The Hamilton-Wentworth District School Board is hoping to tap a new provincial funding initiative by partnering with the French public board on a new high school south of the Lincoln Alexander Parkway.
Trustees on Monday approved the surprise joint venture as the board’s top priority of eight capital projects to be submitted to the Ministry of Education by the end of this month.
Senior facilities officer Dan Del Bianco said the proposal tries to take advantage of a new ministry funding initiative announced on July 31 that will give first consideration to joint-use schools.
He said details of how the partnership will work remain to be determined, but the plan calls for “two separate entities” that would share some facilities as well as infrastructure like heating and cooling systems.
The English board school would accommodate between 1,000 and 1,250 students, while the French school would hold 400 to 500 students in grades 7 to 12.
“It’s economies of scale. We’re trying to build something better together than each of us could build on our own and we would share a number of components,” Del Bianco said.
“The extent to which we would share those components, however, we’re still very early in the planning process, but in my experience elsewhere you’re looking at the gymnasium, the library or a common hallway.”
Del Bianco said the board hopes to get $31.8 million in provincial funding for the project, the same amount it received earlier this year for a new high school in the city’s north end.
Although the board is still in the midst of buying a site for the new Mountain school, it has identified Shermal Estates, a stretch of land byUpper Sherman Avenue and Rymal Road, as the “approximate location.”
Board chair Tim Simmons said he believes the board has a good chance of getting ministry funding for the school, which will replace Hill Park, Barton and Mountain.
Trustees have previously approved a plan to finance the school, scheduled to open in September 2016, through the sale of surplus sites if the province doesn’t come through.
“We have a huge laundry list of facility repairs and if we can get an extra $30 million or so to help us from the ministry, we’d be fools to turn a blind eye to that,” Simmons said of the joint venture.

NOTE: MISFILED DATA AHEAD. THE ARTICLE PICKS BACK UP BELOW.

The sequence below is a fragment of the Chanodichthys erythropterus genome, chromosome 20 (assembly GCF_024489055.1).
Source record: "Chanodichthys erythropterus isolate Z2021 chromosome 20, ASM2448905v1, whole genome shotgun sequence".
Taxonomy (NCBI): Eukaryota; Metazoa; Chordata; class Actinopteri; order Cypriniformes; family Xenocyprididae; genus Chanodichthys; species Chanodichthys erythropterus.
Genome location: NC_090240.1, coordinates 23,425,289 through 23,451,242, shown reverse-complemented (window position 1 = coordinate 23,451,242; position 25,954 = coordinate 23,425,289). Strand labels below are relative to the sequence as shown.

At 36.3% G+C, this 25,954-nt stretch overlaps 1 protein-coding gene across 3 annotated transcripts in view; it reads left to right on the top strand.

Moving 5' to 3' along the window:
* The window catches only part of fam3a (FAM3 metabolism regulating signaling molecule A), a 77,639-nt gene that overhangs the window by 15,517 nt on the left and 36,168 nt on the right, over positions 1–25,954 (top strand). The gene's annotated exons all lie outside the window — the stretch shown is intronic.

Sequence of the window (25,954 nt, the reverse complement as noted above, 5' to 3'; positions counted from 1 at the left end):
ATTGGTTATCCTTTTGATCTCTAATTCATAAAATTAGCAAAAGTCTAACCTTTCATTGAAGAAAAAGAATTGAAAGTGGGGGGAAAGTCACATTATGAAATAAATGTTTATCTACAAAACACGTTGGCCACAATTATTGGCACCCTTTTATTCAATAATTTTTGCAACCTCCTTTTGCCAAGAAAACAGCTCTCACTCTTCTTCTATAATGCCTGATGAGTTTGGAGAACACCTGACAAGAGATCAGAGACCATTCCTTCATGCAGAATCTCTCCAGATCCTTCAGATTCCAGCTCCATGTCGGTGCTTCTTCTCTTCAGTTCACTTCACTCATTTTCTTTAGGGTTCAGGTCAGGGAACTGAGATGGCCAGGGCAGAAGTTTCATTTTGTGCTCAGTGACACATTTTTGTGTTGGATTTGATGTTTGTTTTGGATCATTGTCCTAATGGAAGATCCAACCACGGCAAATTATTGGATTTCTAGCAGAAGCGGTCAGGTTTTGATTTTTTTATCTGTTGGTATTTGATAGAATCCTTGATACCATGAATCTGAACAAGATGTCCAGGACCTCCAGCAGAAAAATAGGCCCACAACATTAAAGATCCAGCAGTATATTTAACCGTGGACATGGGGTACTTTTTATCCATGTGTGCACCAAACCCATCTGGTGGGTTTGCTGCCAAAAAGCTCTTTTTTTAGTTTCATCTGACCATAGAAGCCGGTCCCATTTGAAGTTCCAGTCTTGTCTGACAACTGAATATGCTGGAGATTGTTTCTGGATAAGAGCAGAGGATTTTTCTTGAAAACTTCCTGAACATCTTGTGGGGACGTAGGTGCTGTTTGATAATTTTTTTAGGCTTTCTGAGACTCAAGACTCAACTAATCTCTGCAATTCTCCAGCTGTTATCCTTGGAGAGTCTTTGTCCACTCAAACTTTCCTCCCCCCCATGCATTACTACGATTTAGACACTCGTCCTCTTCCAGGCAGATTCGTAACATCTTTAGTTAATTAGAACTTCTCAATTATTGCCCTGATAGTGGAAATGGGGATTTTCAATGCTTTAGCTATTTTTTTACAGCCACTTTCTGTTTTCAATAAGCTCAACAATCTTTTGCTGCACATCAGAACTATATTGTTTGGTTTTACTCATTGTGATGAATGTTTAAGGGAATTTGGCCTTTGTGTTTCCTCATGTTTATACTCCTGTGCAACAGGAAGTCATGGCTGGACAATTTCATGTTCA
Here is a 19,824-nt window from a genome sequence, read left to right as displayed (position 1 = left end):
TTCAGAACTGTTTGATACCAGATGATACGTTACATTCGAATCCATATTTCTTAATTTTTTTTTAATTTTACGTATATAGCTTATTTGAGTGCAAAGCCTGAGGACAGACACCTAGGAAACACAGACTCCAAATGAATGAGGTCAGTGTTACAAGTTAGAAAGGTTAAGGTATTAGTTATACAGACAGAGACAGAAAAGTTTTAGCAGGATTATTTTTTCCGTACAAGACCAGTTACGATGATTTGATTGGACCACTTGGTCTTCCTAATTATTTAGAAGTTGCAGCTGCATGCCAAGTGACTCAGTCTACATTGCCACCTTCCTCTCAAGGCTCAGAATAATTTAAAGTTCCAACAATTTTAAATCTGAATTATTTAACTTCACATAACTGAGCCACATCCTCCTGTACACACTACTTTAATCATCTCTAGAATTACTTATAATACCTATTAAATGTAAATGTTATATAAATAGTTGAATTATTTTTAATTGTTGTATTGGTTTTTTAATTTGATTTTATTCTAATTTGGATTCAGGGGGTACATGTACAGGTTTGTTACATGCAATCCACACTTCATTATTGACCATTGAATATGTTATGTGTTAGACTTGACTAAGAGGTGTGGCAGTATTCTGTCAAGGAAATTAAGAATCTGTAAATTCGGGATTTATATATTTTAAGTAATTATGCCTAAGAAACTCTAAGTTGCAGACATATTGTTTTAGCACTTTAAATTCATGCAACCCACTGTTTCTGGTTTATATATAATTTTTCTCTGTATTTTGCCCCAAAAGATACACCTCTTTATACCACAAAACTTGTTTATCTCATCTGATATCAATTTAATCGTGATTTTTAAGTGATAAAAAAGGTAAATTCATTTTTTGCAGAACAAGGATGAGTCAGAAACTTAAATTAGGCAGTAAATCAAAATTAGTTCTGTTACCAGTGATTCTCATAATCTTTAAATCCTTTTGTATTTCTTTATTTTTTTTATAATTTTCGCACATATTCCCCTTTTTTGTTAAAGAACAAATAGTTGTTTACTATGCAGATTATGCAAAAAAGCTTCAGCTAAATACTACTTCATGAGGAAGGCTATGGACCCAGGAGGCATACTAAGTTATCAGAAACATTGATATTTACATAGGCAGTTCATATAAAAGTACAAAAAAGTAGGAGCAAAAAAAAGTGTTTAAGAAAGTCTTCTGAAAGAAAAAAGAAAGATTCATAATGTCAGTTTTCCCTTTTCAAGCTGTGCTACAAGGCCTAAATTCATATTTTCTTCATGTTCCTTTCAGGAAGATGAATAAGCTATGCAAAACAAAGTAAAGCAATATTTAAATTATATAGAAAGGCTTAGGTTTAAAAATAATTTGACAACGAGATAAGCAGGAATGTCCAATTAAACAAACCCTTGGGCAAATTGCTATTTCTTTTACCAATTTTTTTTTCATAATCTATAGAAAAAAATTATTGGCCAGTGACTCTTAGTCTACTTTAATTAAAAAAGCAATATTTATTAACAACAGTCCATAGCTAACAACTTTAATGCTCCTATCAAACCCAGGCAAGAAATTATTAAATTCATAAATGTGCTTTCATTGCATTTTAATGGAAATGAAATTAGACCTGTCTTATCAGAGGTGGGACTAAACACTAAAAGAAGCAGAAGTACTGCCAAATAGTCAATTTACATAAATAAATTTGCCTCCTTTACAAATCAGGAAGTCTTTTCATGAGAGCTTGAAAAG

“I think it shows the innovation the board is looking for with our new facilities and with our program strategies.”
West Mountain trustee Wes Hicks said he hopes the board will explore the possibility of also partnering with the city on a swimming pool at the new Mountain school despite the recent failure of a similar effort at Scott Park.
“We can’t give up on the partnership with the city,” he said. “We’ve got to keep trying.”
Claire Francoeur, communications director for Conseil scolaire Viamonde, said the new French school would replace École secondaire Georges-P.-Vanier, located near Coronation Park in Westdale.
She said the French board has similar partnerships with public and Catholic boards elsewhere.
“We’ve been looking for years to relocate the school,” Francoeur said of Vanier. “We’re not new in partnerships and we always say we’re ready to share and establish partnerships with other school boards and the community.”
The wish list the public board will submit to the ministry also seeks $16 million for its No. 2 priority project, renovations and additions to Highland Secondary School in Dundas to make way for the closure of Parkside.
New additions to this year’s list include upgrades to Sherwood, Ancaster and Westmount high schools, all rated as being in poor condition in a long-term facilities master plan approved earlier this year.
– with files from Gord Bowes